For the rest of you, I'd found an Isaac Joule frameset for sale along with a mobile number which belonged to someone called Chris. I gave Chris a call and said that I'd buy it. I asked for his surname. Hmmm!? I asked where he and the bike were located. Hmmm!!? He told me a little of Isaac's history, how he'd acquired it and why he was selling. Hmmm!!!?
“Did you used to play rugby for Lowestoft & Yarmouth?”, I asked.
“Yes.” came the reply.
“Did you used to have a canary yellow Mk.3 Cortina GT?”
“Did its back windows used to pop open when you slammed the driver's door?”
By some strange coincidence I was buying a bike frame from somebody with whom I used to play rugby forty years earlier. By another coincidence my brother was in Great Yarmouth at the time and could collect Isaac for me and he happened to have been at school with Chris's brother. It's a small world – unless you have to paint it.
Isaac was built up over the following winter and made his racing debut with me acting as the motor in March 2014. Strangely, his first serious event was back in Norfolk, in Great Yarmouth CC's open 25 mile time trial. Isaac's original motor was powerful enough to get him to cover 25 miles in 48 minutes and 46 seconds. His motor on that day in 2014 was nowhere near as powerful but Isaac still managed to finish the event in a comfortable mid-field position, passing as he did so this post's bygone boozer. Passing it twice as it happens.
The Angel was a beerhouse that used to sit at the side of the A143 in Fritton, Norfolk. That's the Fritton in Norfolk near to St. Olaves, not the Fritton in Norfolk that's not quite so near to St. Olaves. And yes, it's the Fritton that was once in Suffolk.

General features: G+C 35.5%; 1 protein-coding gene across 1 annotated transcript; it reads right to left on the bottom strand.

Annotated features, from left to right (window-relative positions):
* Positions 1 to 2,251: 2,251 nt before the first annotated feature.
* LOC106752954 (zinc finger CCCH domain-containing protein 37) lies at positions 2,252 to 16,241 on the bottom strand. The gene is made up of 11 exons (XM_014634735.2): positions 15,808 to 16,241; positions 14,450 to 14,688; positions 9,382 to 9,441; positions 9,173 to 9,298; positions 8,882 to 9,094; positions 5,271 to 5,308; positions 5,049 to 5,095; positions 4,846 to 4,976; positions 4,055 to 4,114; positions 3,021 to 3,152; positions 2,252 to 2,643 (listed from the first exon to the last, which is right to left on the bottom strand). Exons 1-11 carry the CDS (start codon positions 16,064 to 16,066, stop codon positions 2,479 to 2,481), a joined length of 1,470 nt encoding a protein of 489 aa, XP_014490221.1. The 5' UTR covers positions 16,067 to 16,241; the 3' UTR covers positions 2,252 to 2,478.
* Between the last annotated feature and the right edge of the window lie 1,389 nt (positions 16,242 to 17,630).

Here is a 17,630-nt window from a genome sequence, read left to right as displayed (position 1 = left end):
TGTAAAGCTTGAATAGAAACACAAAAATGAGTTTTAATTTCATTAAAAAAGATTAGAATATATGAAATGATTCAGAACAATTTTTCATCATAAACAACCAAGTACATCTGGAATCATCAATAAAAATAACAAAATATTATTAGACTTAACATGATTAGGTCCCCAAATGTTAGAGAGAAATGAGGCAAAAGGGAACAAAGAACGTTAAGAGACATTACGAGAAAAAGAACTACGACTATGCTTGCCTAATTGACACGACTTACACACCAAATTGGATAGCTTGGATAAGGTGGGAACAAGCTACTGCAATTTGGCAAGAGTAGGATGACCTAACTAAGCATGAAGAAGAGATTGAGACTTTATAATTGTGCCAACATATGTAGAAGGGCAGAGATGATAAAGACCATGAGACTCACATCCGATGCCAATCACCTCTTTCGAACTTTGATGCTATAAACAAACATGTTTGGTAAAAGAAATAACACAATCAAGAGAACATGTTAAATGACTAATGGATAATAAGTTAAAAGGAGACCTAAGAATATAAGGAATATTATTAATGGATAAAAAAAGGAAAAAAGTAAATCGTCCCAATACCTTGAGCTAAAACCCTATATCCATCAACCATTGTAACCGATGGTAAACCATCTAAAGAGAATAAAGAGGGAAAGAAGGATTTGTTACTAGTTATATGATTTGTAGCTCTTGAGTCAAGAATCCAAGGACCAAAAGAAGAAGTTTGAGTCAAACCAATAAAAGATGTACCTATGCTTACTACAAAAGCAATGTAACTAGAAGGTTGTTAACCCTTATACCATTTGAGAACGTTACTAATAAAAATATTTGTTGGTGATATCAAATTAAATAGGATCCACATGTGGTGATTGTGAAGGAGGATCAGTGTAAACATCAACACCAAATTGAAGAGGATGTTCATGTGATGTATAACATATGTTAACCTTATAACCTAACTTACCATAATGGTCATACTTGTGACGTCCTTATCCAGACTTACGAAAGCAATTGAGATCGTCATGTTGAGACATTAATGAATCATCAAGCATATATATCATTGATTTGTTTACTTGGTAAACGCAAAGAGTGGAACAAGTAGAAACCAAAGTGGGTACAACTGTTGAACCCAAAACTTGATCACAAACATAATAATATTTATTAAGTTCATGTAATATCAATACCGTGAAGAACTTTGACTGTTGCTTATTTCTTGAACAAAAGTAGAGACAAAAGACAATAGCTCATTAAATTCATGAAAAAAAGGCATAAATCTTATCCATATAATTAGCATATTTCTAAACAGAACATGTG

I first came across the Angel whilst studying the 1884 1:2,500 Ordnance Survey map of the area. Just along the road from what is currently the Decoy Tavern, but then known as the Pot in Hand Inn, was marked the Angel Inn. I had no memory of it being a pub. It turns out that I was unlikely to, as it closed before I was born.
The earliest record of it that I've managed to find is in the 1841 census when William Rivett is the innkeeper. It was acquired by Steward & Patteson from Ferrier & Co. in 1884 and was still an S&P house when it served its final pint in 1952. It is now a private residence.
At some point the Angel changed its name to the Jolly Anglers. At first I thought that this might be linked to the poet Jessie Pope who moved to Fritton village after her marriage in 1929. Some reference to her collection of verses entitled Three Jolly Anglers, published in 1913, maybe. However, it seems that this isn't the case as it looks as if the change occurred between the 1901 and 1911 censuses, possibly coinciding with a change in landlord.
Which brings me back to those jolly anglers Messrs. Mortimer and Whitehouse. I can't help but wonder just what the Swedes make of them.